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Parasitic trypanosomatids and phototrophic euglenids are among the most extensively studied euglenozoans. The phototrophic euglenid lineage arose relatively recently through secondary endosymbiosis between a phagotrophic euglenid and a prasinophyte green alga that evolved into the euglenid secondary chloroplast. The parasitic trypanosomatids (i.e. Trypanosoma spp. and Leishmania spp.) and the freshwater phototrophic euglenids (i.e. Euglena gracilis) are the most evolutionary distant lineages in the Euglenozoa phylogenetic tree. The molecular and cell biological traits they share can thus be considered as ancestral traits originating in the common euglenozoan ancestor. These euglenozoan ancestral traits include common mitochondrial presequence motifs, respiratory chain complexes containing various unique subunits, a unique ATP synthase structure, the absence of mitochondria-encoded transfer RNAs (tRNAs), a nucleus with a centrally positioned nucleolus, closed mitosis without dissolution of the nuclear membrane and nucleoli, a nuclear genome containing the unusual 'J' base (β-D-glucosyl-hydroxymethyluracil), processing of nucleus-encoded precursor messenger RNAs (pre-mRNAs) via spliced-leader RNA (SL-RNA) trans-splicing, post-transcriptional gene silencing by the RNA interference (RNAi) pathway and the absence of transcriptional regulation of nuclear gene expression. Mitochondrial uridine insertion/deletion RNA editing directed by guide RNAs (gRNAs) evolved in the ancestor of the kinetoplastid lineage. The evolutionary origin of other molecular features known to be present only in either kinetoplastids (i.e. polycistronic transcripts, compaction of nuclear genomes) or euglenids (i.e. monocistronic transcripts, huge genomes, many nuclear cis-spliced introns, polyproteins) is unclear.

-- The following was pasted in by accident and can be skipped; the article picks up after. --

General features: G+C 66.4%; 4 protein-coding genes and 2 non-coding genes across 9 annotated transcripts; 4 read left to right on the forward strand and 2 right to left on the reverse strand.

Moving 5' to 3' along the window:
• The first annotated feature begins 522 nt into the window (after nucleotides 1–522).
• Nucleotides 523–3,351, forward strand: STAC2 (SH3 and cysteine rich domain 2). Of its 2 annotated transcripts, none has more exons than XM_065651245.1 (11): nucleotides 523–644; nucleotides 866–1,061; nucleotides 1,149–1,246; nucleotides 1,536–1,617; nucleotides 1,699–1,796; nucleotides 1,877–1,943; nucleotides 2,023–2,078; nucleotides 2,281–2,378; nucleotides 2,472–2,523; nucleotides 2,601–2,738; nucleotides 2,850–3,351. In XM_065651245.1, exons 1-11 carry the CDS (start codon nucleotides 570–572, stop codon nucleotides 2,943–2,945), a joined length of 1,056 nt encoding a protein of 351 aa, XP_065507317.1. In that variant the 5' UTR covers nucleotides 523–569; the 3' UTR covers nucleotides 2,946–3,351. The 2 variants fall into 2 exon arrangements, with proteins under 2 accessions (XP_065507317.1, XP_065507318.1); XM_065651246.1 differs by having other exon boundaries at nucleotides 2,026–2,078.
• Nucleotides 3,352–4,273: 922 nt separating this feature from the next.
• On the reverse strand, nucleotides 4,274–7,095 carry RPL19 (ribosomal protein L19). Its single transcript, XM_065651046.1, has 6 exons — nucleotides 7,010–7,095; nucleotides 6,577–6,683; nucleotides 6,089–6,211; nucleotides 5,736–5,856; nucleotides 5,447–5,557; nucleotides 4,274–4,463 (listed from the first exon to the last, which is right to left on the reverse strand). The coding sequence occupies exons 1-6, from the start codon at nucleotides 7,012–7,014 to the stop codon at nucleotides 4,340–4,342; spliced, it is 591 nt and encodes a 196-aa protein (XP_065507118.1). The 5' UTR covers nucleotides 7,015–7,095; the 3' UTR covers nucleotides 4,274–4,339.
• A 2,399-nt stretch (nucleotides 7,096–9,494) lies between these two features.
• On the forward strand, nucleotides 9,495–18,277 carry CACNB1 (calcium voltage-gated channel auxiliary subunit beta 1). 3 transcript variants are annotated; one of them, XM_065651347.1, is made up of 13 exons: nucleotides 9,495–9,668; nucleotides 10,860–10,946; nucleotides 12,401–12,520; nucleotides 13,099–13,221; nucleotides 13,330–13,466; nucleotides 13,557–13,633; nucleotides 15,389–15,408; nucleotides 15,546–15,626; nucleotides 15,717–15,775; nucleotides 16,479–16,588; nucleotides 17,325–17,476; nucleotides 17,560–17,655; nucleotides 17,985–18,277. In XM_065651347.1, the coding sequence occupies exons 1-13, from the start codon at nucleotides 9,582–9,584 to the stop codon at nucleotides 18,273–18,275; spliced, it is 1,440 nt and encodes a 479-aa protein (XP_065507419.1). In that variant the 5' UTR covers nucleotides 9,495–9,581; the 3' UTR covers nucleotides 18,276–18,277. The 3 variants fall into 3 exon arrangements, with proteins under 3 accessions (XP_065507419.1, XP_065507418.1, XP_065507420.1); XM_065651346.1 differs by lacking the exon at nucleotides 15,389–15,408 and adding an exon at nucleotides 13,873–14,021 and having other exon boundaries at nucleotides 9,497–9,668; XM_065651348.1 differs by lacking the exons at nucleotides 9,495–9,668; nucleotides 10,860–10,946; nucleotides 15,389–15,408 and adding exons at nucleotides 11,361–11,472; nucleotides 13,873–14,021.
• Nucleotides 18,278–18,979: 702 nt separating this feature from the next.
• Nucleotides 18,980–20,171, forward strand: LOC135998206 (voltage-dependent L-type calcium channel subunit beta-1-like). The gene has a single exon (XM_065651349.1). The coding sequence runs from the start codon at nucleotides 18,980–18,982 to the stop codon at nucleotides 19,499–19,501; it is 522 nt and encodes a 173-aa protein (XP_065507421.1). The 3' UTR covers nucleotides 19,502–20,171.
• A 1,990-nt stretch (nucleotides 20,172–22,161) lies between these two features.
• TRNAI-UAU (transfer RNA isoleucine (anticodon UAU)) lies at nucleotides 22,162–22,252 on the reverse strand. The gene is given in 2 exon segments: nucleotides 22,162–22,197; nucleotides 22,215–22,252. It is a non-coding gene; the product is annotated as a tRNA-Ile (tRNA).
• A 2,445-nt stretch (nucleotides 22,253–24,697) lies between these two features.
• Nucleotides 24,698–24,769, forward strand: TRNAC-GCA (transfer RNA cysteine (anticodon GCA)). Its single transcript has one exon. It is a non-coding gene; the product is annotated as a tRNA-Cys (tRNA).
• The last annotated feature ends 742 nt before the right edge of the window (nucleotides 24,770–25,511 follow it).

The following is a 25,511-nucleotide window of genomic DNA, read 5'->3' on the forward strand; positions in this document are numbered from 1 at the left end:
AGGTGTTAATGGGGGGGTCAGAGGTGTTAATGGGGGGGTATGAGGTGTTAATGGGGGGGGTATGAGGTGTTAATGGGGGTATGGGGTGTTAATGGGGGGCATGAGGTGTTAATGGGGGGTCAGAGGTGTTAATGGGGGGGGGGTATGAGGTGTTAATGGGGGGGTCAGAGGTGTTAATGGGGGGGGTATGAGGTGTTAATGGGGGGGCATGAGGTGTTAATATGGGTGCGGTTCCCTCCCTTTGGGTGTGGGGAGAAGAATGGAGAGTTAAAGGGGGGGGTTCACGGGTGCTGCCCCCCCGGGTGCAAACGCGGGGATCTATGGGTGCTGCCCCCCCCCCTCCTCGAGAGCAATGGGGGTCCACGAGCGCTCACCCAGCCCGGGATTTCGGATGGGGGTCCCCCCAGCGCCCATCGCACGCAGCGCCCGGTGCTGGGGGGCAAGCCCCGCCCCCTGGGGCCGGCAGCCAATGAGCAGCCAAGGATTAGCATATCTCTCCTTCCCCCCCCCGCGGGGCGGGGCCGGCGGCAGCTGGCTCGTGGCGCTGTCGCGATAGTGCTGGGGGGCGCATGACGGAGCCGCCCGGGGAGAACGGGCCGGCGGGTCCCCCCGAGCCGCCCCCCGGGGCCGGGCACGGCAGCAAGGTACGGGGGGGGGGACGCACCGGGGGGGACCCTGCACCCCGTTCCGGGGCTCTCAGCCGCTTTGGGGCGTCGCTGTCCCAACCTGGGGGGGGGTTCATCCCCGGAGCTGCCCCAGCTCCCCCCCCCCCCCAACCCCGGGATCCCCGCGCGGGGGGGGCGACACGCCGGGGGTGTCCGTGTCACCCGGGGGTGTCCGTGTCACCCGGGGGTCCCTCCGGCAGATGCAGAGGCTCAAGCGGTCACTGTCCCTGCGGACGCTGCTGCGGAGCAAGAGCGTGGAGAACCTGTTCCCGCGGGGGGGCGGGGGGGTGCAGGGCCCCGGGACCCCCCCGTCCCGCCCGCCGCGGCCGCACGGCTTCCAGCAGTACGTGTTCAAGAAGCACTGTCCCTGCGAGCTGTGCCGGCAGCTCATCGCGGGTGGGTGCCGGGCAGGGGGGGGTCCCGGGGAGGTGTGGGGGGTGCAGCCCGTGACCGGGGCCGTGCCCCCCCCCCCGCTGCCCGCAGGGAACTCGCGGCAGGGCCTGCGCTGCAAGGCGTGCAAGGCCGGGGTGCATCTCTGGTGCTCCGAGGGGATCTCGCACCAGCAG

This article was published in the following journal.
Name: Biological reviews of the Cambridge Philosophical Society
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